Dee Buchanan, a Republican who earned more than $170,000 during his last year as a senior aide to Representative Jeb Hensarling, Republican of Texas, benefited from a different exemption.
After departing Capitol Hill in fall 2012, Mr. Buchanan started a job with Ogilvy Government Relations. The firm’s website boasts that Mr. Buchanan — who quickly registered to lobby for the American Bankers Association and the CME Group, one of the world’s largest futures exchanges — was “the ‘go-to guy’ for the new House Financial Services Committee chairman,” Mr. Hensarling.
Despite the close ties, Mr. Buchanan was free to immediately lobby most members of Mr. Hensarling’s committee. Mr. Buchanan’s one-year ban did not apply to the committee at large because his government paycheck had come from the House Republican Conference, a leadership arm of the party that Mr. Hensarling led in 2011 and 2012. As such, Mr. Buchanan was restricted from lobbying only Mr. Hensarling and a few other committee members who also belonged to leadership.
Democratic aides have made similar moves.
John Hughes, the lobbyist now representing JPMorgan Chase and Bloomberg L.P., last held a job on Capitol Hill as a senior adviser to Representative Steny Hoyer of Maryland, the No. 2 Democrat in the House. As an aide to Mr. Hoyer, Mr. Hughes’s job in part was to be the contact person with the House Financial Services Committee, where he worked as the top lawyer during the 2008 financial crisis.
Because his most recent government paycheck came from House Democratic leadership, Mr. Hughes was prohibited only from lobbying top House leaders. Mr. Hughes, who declined to comment for this article, was soon able to begin contacting his former associates on the House committee.
“It is almost a meaningless ban,” said Craig Holman, who helped write the 2007 ethics law as a government ethics expert at the nonprofit group Public Citizen.
The one-year ban also allows former aides to “interact socially“ with former bosses or Capitol Hill colleagues. Although there can be no “intent to influence” a lawmaker’s “official actions or decisions” at dinner parties and golf games, the lobbyists can work behind the scenes, using their expertise to advise clients about the inner workings of Congress. And when it comes to working on a political campaign, there are few restrictions, since such activity is considered a form of free speech.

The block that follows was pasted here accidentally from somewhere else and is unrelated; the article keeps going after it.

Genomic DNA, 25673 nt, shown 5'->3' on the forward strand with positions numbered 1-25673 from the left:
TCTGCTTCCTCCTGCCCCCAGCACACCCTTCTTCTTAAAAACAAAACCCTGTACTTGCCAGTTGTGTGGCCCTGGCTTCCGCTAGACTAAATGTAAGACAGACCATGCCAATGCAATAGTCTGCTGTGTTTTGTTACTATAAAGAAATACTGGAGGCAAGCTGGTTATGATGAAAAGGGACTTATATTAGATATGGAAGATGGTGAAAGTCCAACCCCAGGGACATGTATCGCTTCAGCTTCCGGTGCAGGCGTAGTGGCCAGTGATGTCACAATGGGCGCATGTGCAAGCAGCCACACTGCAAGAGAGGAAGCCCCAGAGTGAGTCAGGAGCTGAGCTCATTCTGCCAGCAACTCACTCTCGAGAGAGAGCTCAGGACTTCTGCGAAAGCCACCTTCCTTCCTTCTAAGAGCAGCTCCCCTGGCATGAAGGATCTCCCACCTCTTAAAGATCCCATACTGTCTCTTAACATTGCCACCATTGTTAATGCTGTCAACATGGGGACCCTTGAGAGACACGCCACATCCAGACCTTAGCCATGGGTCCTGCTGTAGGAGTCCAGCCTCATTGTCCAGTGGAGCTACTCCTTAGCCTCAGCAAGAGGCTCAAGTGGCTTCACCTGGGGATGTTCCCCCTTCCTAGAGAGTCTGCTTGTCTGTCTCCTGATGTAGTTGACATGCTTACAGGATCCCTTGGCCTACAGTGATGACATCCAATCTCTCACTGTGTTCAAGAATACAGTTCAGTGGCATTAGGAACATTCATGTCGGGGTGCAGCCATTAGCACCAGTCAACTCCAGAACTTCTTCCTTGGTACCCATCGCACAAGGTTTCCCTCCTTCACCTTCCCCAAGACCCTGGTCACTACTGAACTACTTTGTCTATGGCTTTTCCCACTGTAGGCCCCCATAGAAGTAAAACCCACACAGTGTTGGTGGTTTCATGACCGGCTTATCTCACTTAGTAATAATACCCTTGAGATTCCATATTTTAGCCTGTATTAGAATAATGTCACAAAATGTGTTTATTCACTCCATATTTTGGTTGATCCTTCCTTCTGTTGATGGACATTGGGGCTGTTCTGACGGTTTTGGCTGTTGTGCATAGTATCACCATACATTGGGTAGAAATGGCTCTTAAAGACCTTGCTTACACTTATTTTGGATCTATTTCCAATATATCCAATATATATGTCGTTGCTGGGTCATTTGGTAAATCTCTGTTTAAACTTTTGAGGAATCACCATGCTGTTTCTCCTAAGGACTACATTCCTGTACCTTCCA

The result is a blurring of lines that allows former aides like Larry Lavender to legally spin through the revolving door. Mr. Lavender spent five years as chief of staff to the top Republican on the House Financial Services Committee at the time, Representative Spencer Bachus, a longtime friend from Alabama.
When a law firm representing JPMorgan recruited Mr. Lavender for a job in early 2012, he left the committee behind. But he stayed close to Mr. Bachus, becoming an unpaid campaign manager for the congressman’s re-election bid.
Mr. Lavender, who earned $172,500 in his final full year on the Hill, fit squarely into the one-year ban’s allowances for campaigning and socializing. While Mr. Lavender occasionally lunched with former colleagues, and even made an appearance at the committee’s holiday party, he said he did not seek out any official favors or actions. And although he represented JPMorgan, he said he had never contacted the committee on the bank’s behalf.
“I took great care to confer with the House ethics committee to make sure I understood the rules, and then I was scrupulous in complying,” Mr. Lavender said in an interview.
The rules allowed Mr. Lavender to join a behind-the-scenes effort to help JPMorgan avoid having to testify at a House hearing in 2012. The hearing focused on the collapse of MF Global, a major New York brokerage firm that was one of JPMorgan’s clients.
On a conference call with fellow lobbyists, one person briefed on the call recalled, Mr. Lavender took aim at the former colleagues who wanted to force JPMorgan executives to testify. The person briefed on the call, who spoke on the condition of anonymity, said that Mr. Lavender remarked about his former colleagues: “I should have fired them when I had the chance.”